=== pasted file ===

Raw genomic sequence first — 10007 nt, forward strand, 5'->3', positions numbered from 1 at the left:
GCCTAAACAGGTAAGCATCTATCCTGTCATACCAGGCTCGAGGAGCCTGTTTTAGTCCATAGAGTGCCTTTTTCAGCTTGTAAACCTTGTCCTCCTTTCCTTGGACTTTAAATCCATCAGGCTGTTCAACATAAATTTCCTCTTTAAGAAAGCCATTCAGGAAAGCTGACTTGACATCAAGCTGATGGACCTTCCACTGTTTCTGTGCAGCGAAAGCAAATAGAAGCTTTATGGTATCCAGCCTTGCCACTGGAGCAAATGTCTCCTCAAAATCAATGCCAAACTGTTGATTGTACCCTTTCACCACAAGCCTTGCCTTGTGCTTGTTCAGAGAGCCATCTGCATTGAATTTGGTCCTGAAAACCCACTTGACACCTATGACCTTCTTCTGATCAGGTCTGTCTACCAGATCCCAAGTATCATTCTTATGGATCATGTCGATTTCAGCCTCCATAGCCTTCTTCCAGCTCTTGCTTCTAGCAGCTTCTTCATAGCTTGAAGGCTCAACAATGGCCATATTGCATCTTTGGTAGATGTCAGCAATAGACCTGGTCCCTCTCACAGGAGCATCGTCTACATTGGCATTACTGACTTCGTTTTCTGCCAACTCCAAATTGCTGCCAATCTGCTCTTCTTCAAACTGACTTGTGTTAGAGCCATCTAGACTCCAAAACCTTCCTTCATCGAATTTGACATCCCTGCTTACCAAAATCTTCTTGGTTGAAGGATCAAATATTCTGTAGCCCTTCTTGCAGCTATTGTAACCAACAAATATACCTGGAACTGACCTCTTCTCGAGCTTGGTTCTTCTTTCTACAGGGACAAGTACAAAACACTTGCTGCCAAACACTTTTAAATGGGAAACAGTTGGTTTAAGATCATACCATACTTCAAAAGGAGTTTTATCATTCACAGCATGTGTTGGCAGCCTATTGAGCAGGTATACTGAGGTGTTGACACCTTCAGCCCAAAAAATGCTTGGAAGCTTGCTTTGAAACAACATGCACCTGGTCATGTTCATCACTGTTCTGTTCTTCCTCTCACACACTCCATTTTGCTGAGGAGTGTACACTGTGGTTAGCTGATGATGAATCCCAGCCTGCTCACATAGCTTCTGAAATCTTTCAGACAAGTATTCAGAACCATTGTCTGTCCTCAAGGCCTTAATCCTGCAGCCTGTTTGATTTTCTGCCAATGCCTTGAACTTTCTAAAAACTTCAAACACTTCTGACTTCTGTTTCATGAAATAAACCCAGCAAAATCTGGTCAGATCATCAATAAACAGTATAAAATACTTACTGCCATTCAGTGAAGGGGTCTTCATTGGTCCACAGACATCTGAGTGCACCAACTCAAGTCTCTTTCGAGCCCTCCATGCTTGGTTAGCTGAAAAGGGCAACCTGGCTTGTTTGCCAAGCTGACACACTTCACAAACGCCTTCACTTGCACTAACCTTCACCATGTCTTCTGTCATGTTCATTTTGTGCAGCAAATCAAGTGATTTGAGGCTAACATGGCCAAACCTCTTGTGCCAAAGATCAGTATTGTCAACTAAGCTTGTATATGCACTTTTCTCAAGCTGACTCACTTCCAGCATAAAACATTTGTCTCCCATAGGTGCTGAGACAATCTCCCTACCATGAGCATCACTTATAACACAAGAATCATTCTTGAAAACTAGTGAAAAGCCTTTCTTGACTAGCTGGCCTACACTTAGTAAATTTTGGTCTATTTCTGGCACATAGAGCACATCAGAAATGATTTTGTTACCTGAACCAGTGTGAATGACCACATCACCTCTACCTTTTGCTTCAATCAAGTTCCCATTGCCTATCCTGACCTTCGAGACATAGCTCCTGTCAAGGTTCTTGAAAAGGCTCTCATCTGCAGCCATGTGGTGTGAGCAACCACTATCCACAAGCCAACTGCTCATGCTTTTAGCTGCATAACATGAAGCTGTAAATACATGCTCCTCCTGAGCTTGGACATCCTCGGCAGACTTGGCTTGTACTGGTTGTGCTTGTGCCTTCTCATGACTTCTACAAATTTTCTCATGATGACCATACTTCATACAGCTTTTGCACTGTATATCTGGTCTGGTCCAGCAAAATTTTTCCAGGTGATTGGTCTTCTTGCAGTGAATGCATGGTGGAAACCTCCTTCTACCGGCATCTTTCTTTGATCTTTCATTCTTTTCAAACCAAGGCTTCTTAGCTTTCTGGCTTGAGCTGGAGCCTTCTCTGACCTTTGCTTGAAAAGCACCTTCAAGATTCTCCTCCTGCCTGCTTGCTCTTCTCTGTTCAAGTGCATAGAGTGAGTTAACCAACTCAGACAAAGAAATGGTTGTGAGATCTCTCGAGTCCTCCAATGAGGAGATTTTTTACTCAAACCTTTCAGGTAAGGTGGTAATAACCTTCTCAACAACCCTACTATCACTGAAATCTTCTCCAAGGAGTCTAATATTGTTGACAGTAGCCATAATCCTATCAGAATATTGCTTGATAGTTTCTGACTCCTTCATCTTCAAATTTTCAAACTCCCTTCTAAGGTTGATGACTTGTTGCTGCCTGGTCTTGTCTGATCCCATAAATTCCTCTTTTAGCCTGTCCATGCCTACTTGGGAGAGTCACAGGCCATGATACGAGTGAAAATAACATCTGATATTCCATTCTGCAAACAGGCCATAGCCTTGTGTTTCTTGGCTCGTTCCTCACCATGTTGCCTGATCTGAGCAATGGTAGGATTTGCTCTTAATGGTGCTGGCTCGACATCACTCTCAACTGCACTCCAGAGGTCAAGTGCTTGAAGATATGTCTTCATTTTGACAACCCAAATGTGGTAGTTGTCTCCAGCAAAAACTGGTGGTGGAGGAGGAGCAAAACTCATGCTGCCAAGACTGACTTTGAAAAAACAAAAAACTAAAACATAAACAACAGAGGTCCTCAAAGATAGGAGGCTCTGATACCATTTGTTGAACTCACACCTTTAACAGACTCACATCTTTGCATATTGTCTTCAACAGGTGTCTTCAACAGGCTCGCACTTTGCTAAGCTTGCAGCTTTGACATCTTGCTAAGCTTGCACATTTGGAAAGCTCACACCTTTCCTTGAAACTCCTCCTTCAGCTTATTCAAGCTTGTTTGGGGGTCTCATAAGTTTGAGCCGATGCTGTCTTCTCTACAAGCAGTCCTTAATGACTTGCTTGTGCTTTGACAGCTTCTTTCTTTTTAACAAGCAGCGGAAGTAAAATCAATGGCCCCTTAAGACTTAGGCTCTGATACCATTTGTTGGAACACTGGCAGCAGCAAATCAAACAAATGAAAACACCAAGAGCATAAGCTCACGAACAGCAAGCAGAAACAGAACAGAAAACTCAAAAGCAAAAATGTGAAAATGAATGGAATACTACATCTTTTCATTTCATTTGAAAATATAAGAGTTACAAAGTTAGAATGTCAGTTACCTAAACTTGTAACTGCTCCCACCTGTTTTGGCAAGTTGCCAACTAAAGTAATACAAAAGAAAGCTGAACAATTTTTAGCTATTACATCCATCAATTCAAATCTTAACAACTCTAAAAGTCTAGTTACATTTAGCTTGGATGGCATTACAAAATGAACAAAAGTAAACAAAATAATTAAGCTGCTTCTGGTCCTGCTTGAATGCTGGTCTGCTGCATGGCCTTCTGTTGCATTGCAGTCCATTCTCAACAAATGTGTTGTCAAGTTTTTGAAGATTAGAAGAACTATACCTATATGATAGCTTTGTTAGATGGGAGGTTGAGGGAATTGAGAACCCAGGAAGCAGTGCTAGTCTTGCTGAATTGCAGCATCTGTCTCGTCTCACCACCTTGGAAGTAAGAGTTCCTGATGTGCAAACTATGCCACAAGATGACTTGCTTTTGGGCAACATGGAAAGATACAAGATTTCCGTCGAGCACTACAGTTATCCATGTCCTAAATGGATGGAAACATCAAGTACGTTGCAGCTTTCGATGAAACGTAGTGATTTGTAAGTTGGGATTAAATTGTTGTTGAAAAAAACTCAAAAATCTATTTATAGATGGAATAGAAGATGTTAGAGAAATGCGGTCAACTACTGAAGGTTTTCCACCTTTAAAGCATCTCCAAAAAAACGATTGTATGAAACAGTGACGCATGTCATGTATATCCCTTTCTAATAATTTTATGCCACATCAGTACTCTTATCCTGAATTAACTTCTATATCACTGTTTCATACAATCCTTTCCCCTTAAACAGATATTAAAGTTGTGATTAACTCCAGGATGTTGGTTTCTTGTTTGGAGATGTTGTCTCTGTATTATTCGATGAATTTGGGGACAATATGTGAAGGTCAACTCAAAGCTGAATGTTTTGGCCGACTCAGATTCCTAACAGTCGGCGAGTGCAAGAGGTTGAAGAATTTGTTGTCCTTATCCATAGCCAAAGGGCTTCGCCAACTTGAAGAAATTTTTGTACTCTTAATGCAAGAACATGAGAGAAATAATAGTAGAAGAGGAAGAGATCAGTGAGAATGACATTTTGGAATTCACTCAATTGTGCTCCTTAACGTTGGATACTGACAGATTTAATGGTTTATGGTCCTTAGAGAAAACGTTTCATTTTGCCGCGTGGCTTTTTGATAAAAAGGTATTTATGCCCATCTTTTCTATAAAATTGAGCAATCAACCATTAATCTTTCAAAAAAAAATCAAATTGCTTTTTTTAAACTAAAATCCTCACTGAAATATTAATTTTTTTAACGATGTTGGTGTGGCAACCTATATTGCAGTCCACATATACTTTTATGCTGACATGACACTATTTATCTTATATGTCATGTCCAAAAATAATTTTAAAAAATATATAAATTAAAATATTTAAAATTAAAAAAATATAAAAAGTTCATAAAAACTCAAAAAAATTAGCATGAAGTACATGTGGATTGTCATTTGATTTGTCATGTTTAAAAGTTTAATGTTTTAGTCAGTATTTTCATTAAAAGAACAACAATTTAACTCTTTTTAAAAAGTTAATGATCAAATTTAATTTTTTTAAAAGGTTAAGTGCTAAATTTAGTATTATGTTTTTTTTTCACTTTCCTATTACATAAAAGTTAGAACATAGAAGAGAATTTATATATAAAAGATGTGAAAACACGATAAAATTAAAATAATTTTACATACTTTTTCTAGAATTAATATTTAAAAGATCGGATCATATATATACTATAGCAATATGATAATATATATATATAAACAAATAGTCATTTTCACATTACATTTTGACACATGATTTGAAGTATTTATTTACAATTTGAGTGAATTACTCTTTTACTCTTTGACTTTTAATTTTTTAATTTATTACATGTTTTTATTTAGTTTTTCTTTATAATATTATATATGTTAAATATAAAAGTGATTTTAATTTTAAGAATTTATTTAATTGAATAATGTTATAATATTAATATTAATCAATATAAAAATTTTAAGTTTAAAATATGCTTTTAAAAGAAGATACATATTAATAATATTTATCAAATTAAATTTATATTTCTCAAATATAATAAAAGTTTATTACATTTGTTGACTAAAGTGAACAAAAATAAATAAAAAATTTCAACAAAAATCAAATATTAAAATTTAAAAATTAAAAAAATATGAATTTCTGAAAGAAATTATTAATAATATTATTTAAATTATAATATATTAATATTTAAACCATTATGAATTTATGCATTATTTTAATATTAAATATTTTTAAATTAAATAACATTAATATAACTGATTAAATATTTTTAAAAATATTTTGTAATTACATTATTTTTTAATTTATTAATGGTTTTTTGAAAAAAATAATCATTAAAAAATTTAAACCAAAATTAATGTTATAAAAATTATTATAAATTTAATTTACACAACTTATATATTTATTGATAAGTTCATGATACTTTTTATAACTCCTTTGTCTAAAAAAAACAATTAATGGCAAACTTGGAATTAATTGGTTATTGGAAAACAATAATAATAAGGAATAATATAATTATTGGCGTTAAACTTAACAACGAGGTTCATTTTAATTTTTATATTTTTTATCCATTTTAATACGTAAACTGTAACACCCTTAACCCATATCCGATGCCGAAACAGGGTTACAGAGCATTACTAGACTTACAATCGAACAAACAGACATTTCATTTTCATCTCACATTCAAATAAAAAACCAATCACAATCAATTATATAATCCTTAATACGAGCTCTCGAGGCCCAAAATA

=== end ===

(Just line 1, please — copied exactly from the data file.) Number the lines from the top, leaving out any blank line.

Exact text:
Raw genomic sequence first — 10007 nt, forward strand, 5'->3', positions numbered from 1 at the left: